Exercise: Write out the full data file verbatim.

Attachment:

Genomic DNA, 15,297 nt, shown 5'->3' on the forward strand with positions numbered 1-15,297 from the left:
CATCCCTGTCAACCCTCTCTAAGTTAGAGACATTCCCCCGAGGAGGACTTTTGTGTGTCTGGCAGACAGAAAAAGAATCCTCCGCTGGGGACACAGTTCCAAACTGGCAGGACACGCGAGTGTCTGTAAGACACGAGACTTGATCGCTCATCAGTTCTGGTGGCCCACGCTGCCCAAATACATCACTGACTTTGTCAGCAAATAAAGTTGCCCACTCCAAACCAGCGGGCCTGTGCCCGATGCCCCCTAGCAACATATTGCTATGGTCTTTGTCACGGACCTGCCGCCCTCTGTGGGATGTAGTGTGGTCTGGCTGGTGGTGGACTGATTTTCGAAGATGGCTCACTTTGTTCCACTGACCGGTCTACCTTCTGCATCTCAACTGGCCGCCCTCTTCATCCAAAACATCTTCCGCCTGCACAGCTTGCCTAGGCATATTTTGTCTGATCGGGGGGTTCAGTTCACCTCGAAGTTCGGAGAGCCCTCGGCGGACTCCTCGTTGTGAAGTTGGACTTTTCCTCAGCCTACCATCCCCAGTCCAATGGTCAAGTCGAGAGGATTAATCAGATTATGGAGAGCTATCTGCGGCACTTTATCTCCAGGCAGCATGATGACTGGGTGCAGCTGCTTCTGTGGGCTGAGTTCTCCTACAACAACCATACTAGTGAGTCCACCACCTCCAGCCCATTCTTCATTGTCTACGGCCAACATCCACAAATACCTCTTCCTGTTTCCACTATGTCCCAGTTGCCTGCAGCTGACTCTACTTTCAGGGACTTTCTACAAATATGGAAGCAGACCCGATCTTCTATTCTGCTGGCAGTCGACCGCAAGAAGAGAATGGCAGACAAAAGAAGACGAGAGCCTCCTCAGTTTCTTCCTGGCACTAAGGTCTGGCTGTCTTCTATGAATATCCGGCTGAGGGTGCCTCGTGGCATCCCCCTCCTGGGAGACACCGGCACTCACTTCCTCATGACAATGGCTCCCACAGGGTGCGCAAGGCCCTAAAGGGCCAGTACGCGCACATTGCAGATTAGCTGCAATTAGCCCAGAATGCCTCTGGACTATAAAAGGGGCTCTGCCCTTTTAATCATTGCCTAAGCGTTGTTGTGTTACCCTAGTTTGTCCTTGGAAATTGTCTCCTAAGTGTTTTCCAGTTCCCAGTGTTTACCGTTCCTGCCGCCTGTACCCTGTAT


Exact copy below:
Genomic DNA, 15,297 nt, shown 5'->3' on the forward strand with positions numbered 1-15,297 from the left:
CATCCCTGTCAACCCTCTCTAAGTTAGAGACATTCCCCCGAGGAGGACTTTTGTGTGTCTGGCAGACAGAAAAAGAATCCTCCGCTGGGGACACAGTTCCAAACTGGCAGGACACGCGAGTGTCTGTAAGACACGAGACTTGATCGCTCATCAGTTCTGGTGGCCCACGCTGCCCAAATACATCACTGACTTTGTCAGCAAATAAAGTTGCCCACTCCAAACCAGCGGGCCTGTGCCCGATGCCCCCTAGCAACATATTGCTATGGTCTTTGTCACGGACCTGCCGCCCTCTGTGGGATGTAGTGTGGTCTGGCTGGTGGTGGACTGATTTTCGAAGATGGCTCACTTTGTTCCACTGACCGGTCTACCTTCTGCATCTCAACTGGCCGCCCTCTTCATCCAAAACATCTTCCGCCTGCACAGCTTGCCTAGGCATATTTTGTCTGATCGGGGGGTTCAGTTCACCTCGAAGTTCGGAGAGCCCTCGGCGGACTCCTCGTTGTGAAGTTGGACTTTTCCTCAGCCTACCATCCCCAGTCCAATGGTCAAGTCGAGAGGATTAATCAGATTATGGAGAGCTATCTGCGGCACTTTATCTCCAGGCAGCATGATGACTGGGTGCAGCTGCTTCTGTGGGCTGAGTTCTCCTACAACAACCATACTAGTGAGTCCACCACCTCCAGCCCATTCTTCATTGTCTACGGCCAACATCCACAAATACCTCTTCCTGTTTCCACTATGTCCCAGTTGCCTGCAGCTGACTCTACTTTCAGGGACTTTCTACAAATATGGAAGCAGACCCGATCTTCTATTCTGCTGGCAGTCGACCGCAAGAAGAGAATGGCAGACAAAAGAAGACGAGAGCCTCCTCAGTTTCTTCCTGGCACTAAGGTCTGGCTGTCTTCTATGAATATCCGGCTGAGGGTGCCTCGTGGCATCCCCCTCCTGGGAGACACCGGCACTCACTTCCTCATGACAATGGCTCCCACAGGGTGCGCAAGGCCCTAAAGGGCCAGTACGCGCACATTGCAGATTAGCTGCAATTAGCCCAGAATGCCTCTGGACTATAAAAGGGGCTCTGCCCTTTTAATCATTGCCTAAGCGTTGTTGTGTTACCCTAGTTTGTCCTTGGAAATTGTCTCCTAAGTGTTTTCCAGTTCCCAGTGTTTACCGTTCCTGCCGCCTGTACCCTGTAT